Week 14: Reduce Single-Use Plastic

Since the 1950s, 8.3 billion metric tons of plastic has been produced. Over half of that has been produced in the last 15 years alone.

A straw with our iced coffee, a plastic bag to carry our takeout, a wrapper on a candy bar: taken individually, each seems harmless. These modern conveniences are so ubiquitous—and so quickly thrown out—that they hardly register in our minds. But single-use plastics come with a steep environmental price—one that we’ll be paying off for millennia. Our plastic addiction is having a devastating impact on our oceans, our wildlife, and our health.

Courtney Lindwall, National Resources Defense Council

Not all plastics are bad though – some are very important, such as surgical gloves – but these cases make up a small percentage of the total plastic production. It would do our society some good if we would take a look at our reliance on plastic and how it is affecting the world in which we live. This week, we are going to look at ways we can Reduce Our Use of Single-Use Plastic.


Single-Use Plastics 101

Did you know, each year there’s enough plastic that’s thrown away to circle the earth four times. It can even impact the environment buried deep within the earth. And, every piece of plastic made still exists today. It accounts for about 10% of generated waste. People in the U.S. are making more plastic waste than ever and not much of it gets recycled. Plastic products are littering our oceans, cities and waterways and are contributing to health issues in animals and humans. It takes plastic over 1,000 years to degrade in landfills and storing plastic in landfills might just be storing future issues. Certain types of plastics are actually toxic, like vinyl or PVC. PVC contains heavy metals and phthalates and when it burns, it creates dioxins. Bisphenol-A (BPA) is in other types of plastics and is a type of chemical that disrupts hormones.

Douglas Lober, ReuseThisBag.com

Single-use plastics are items made primarily from fossil-fuel based chemicals (petrochemicals made from refining crude oil and natural gas). These products are meant to be disposed of immediately after use – like the straw in our drink or the packaging that comes with a lot of items we purchase. Although there are benefits to plastic (like the surgical gloves I mentioned earlier), plastic has also contributed to the increase in the world’s accumulation of waste. Plastic has made it easier for us to purchase out of convenience – purchasing more things, more often. This accumulation of single-use plastic ends up in our landfills and oceans. And since plastic takes over 1000 years to degrade in a landfill, it truly does have a significant impact on our planet and what we are leaving behind for future generations.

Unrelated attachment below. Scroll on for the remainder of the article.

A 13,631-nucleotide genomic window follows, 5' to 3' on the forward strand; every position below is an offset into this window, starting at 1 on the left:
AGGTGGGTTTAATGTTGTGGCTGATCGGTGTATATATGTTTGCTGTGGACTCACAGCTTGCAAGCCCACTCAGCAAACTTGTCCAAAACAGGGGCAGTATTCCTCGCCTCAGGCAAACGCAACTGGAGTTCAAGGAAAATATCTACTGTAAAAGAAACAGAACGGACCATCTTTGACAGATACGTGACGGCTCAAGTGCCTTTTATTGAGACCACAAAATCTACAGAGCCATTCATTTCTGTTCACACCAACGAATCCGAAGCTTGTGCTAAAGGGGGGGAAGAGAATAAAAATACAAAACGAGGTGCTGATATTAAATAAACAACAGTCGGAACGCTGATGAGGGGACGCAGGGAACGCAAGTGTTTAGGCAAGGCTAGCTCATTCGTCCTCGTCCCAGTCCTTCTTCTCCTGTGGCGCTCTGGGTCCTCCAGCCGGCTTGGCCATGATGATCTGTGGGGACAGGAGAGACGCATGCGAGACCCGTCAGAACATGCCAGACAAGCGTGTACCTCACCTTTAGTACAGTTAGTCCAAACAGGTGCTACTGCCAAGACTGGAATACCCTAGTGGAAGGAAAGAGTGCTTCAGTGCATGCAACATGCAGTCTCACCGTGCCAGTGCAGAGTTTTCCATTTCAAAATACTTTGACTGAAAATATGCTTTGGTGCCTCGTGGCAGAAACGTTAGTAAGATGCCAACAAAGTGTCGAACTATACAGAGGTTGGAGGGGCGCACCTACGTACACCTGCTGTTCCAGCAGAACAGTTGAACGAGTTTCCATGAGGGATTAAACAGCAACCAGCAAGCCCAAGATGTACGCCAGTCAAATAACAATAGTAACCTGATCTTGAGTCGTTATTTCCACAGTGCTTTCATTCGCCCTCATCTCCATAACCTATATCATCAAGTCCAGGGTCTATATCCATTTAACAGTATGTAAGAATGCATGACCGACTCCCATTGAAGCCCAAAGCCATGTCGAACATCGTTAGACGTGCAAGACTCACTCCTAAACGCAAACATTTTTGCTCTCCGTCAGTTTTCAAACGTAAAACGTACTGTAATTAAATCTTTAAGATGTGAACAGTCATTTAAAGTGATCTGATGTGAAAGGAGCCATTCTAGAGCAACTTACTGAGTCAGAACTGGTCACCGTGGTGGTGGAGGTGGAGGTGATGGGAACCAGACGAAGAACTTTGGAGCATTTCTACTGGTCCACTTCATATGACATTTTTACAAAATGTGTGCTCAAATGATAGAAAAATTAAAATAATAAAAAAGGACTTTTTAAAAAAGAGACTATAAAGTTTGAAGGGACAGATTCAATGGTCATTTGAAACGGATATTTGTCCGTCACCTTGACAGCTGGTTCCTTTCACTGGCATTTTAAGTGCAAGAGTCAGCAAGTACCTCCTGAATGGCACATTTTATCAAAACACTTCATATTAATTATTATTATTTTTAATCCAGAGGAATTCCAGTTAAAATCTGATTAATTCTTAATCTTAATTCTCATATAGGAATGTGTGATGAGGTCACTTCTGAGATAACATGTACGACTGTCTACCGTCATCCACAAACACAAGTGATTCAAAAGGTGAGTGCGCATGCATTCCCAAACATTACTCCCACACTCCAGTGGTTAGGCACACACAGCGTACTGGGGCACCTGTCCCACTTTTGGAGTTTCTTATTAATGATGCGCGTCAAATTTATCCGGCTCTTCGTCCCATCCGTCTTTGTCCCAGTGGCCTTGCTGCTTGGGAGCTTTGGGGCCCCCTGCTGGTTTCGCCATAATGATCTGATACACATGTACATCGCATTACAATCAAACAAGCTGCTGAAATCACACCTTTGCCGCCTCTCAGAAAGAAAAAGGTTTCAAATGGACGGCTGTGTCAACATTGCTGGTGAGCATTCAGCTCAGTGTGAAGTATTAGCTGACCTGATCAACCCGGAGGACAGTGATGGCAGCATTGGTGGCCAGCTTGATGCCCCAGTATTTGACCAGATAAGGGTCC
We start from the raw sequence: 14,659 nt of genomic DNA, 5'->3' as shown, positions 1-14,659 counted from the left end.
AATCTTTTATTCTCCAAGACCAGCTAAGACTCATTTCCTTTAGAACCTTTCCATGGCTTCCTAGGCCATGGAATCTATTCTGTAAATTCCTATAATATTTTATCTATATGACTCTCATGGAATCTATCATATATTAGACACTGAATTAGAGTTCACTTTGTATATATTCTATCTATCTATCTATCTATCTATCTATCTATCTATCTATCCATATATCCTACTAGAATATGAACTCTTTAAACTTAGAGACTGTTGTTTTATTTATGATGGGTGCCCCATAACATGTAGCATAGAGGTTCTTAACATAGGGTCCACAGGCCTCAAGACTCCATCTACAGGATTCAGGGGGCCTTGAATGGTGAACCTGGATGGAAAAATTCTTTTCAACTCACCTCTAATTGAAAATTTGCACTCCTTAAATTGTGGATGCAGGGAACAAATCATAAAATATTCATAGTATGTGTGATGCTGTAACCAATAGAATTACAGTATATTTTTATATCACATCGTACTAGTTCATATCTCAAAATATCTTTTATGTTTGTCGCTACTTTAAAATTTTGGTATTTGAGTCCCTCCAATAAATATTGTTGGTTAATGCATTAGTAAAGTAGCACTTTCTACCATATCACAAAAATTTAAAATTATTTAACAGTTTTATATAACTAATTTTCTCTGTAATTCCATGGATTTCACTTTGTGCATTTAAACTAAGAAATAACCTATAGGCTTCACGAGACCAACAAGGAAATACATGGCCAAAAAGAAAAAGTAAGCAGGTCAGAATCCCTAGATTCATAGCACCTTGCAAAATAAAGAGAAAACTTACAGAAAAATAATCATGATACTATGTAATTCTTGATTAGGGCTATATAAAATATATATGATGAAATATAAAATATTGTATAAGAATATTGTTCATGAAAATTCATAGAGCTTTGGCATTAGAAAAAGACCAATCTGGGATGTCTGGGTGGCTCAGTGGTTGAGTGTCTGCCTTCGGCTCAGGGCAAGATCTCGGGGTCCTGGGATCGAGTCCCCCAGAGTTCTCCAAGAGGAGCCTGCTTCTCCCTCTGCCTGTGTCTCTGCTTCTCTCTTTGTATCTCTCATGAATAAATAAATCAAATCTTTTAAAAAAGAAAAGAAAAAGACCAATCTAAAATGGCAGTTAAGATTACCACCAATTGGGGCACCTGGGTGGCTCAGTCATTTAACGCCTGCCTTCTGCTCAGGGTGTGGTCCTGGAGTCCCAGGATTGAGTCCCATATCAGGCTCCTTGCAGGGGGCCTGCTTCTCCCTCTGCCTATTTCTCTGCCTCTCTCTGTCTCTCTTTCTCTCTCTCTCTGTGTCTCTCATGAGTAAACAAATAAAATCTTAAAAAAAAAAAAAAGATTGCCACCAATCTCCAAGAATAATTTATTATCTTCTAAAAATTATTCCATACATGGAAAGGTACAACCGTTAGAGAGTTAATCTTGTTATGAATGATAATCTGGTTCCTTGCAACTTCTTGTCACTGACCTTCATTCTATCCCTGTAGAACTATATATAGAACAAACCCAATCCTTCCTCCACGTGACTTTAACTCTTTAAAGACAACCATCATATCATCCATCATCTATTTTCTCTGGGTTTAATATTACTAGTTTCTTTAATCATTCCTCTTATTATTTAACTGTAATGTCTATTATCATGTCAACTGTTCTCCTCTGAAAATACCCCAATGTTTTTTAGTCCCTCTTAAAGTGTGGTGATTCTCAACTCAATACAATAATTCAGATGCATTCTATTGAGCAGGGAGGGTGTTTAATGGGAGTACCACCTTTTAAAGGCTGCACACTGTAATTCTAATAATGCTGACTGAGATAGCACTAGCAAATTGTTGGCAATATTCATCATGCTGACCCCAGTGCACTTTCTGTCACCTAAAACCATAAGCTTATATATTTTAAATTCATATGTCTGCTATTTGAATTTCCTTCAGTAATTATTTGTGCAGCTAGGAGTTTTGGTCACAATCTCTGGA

For more great data behind single-use plastics, including how to shrink our plastic footprint, check out the following infographic.


Learn More!

Follow us on Facebook to keep up with the discussion as we talk about Reducing Our Use of Single-Use Plastic throughout the week!

Related Posts

Week 19: Shared Community Resources
These past four months, we have discussed ways in which we can …
Week 18 Recap: Reuse or Repair Something You Already Have Instead of Buying New
We have talked a lot about the need for a circular economy …
Week 18: Reuse or Repair Something You Already Have Instead of Buying New
By now, hopefully it's pretty obvious that a major component of sustainability …
Week 17 Recap: Donate or Give away Something You No Longer Need
To truly break away from the take-make-waste cycle we need to put …

Leave a Reply

%d bloggers like this: